The election of President Donald Trump got many First State residents - like Wilmington resident Debbie Silverman - worked up. Worked up to the point of action.
After attending a women’s march, Silverman felt compelled to do more.
“You know, it’s great that we’re going on a march but what are we going to do long-term? You know, I want to be involved in something that’s sustaining and impactful and has a life after the march," Silverman said.
So she created Delaware Women for Inclusion. Silverman says it started with 20-30 women of all ages meeting on Saturdays at Grotto’s Pizza in Wilmington.
“But a lot of the people who’ve came are similar to me. Like a lot of women who came to that first meeting – and who have continued to come – introduced themselves saying things like, I’ve never been that involved in politics, I thought it was enough to vote in the election and I’m just horrified now and I feel like I have to do something," Silverman said.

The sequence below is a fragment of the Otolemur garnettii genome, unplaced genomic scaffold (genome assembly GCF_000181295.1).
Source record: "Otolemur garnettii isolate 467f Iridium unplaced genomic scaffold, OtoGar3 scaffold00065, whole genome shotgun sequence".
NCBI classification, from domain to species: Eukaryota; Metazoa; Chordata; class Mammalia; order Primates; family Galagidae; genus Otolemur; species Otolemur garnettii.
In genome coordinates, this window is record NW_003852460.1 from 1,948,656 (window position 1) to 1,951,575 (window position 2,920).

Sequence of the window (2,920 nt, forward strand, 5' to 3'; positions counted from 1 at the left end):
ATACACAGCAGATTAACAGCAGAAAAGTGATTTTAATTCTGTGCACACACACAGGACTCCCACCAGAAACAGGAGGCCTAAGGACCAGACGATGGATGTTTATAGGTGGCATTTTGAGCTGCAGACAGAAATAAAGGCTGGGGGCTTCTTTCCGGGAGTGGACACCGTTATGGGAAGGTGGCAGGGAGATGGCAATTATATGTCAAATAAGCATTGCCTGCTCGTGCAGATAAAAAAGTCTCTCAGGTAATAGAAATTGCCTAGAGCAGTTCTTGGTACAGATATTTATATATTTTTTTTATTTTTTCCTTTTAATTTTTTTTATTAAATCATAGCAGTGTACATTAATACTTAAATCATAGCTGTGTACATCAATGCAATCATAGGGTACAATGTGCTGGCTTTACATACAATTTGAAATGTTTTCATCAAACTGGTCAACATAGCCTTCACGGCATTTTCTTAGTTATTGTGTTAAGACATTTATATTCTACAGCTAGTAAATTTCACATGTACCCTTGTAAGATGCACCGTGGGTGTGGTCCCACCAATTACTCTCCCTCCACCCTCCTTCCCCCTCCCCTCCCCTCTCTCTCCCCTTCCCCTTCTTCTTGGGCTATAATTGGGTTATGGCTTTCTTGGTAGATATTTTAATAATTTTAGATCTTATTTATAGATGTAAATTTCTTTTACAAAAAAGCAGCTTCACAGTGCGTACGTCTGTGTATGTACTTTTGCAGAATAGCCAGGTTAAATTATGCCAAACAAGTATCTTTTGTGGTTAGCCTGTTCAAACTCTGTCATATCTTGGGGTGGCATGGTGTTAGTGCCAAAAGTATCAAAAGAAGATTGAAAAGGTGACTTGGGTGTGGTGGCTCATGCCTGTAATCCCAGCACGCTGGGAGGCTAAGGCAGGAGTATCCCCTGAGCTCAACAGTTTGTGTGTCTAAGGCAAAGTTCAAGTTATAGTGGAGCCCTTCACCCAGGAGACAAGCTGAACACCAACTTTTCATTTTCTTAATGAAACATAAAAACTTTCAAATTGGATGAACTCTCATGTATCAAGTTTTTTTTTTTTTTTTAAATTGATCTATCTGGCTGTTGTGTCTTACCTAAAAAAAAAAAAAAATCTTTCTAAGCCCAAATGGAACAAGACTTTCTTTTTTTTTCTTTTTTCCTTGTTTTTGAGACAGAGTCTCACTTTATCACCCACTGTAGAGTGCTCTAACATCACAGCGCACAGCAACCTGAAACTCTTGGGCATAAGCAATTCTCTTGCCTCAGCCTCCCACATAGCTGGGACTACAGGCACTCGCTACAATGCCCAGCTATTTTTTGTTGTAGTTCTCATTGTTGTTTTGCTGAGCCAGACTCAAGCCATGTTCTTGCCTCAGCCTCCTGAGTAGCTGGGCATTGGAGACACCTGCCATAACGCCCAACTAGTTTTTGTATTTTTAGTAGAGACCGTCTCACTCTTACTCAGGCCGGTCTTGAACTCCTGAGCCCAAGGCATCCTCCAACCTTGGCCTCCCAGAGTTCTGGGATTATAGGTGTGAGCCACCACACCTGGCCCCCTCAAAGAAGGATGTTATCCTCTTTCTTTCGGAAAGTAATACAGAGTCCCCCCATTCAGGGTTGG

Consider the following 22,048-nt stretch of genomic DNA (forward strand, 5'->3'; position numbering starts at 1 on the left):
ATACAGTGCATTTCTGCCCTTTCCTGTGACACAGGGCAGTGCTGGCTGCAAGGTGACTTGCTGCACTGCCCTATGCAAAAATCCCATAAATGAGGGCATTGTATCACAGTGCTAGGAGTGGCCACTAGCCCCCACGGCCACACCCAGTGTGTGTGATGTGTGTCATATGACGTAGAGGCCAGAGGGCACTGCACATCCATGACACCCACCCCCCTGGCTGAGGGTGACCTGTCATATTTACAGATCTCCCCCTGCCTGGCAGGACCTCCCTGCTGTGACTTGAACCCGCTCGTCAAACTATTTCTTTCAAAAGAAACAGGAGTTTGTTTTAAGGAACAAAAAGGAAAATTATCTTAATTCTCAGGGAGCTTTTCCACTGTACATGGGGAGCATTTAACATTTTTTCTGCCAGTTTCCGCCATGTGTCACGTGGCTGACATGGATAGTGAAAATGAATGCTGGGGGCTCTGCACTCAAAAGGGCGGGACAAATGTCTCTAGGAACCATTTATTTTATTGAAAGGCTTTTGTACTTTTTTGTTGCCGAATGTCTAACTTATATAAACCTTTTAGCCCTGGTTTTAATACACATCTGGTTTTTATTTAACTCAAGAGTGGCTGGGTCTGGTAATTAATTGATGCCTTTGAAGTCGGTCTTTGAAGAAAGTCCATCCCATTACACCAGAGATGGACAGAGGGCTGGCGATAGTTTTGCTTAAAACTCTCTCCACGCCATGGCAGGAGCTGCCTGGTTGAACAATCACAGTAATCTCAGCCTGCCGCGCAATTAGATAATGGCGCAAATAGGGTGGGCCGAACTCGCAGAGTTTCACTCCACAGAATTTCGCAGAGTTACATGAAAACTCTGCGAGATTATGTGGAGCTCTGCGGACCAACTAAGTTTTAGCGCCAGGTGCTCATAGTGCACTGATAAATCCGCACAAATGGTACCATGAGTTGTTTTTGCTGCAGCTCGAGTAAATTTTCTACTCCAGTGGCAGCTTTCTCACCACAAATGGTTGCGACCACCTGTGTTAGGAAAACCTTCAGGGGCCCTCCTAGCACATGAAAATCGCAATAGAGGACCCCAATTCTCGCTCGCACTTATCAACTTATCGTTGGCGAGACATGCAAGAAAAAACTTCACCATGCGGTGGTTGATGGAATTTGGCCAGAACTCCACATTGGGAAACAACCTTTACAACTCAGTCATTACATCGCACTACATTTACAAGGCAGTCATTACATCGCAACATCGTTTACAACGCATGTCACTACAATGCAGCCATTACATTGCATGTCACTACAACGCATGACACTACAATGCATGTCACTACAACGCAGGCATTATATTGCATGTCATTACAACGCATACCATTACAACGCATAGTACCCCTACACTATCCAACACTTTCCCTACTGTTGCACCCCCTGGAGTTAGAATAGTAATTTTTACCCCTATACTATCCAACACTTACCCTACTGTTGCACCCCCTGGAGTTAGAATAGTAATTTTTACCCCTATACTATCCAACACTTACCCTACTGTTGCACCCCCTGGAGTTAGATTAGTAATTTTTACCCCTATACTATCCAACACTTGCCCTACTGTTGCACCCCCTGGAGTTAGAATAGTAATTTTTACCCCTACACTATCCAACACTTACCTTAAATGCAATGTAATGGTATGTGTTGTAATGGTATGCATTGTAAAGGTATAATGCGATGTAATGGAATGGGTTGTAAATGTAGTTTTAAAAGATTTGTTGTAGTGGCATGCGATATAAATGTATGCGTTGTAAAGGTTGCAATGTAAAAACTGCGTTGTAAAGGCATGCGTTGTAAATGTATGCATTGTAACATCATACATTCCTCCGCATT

Silverman says the group frequently partners with other groups like the ACLU, Delaware United as well as Action Together Delaware and Resist on grassroots projects around the state.
To date, the group has mobilized over 350 members to write letters and make phone calls on issues ranging from the death penalty to women’s rights to immigration. Andy Greenwood is among those involved, and feels their work is making a difference.
“From what I hear from the other groups and the folks they’re talking to – that yes, the voice is heard. What I have learned again and again from the people at the ACLU, Planned Parenthood and others - is every call we make is heard and has an impact," Greenwood said. "Every postcard, every petition…so when you think these things don’t add up, that they do.”
Greenwood is also involved with the ACLU’s national People’s Power initiative that tries to harness the grassroots power of people like Greenwood. That spawned the Freedom Cities campaign, which helps mobilize people to meet with local law enforcement officers about immigration issues.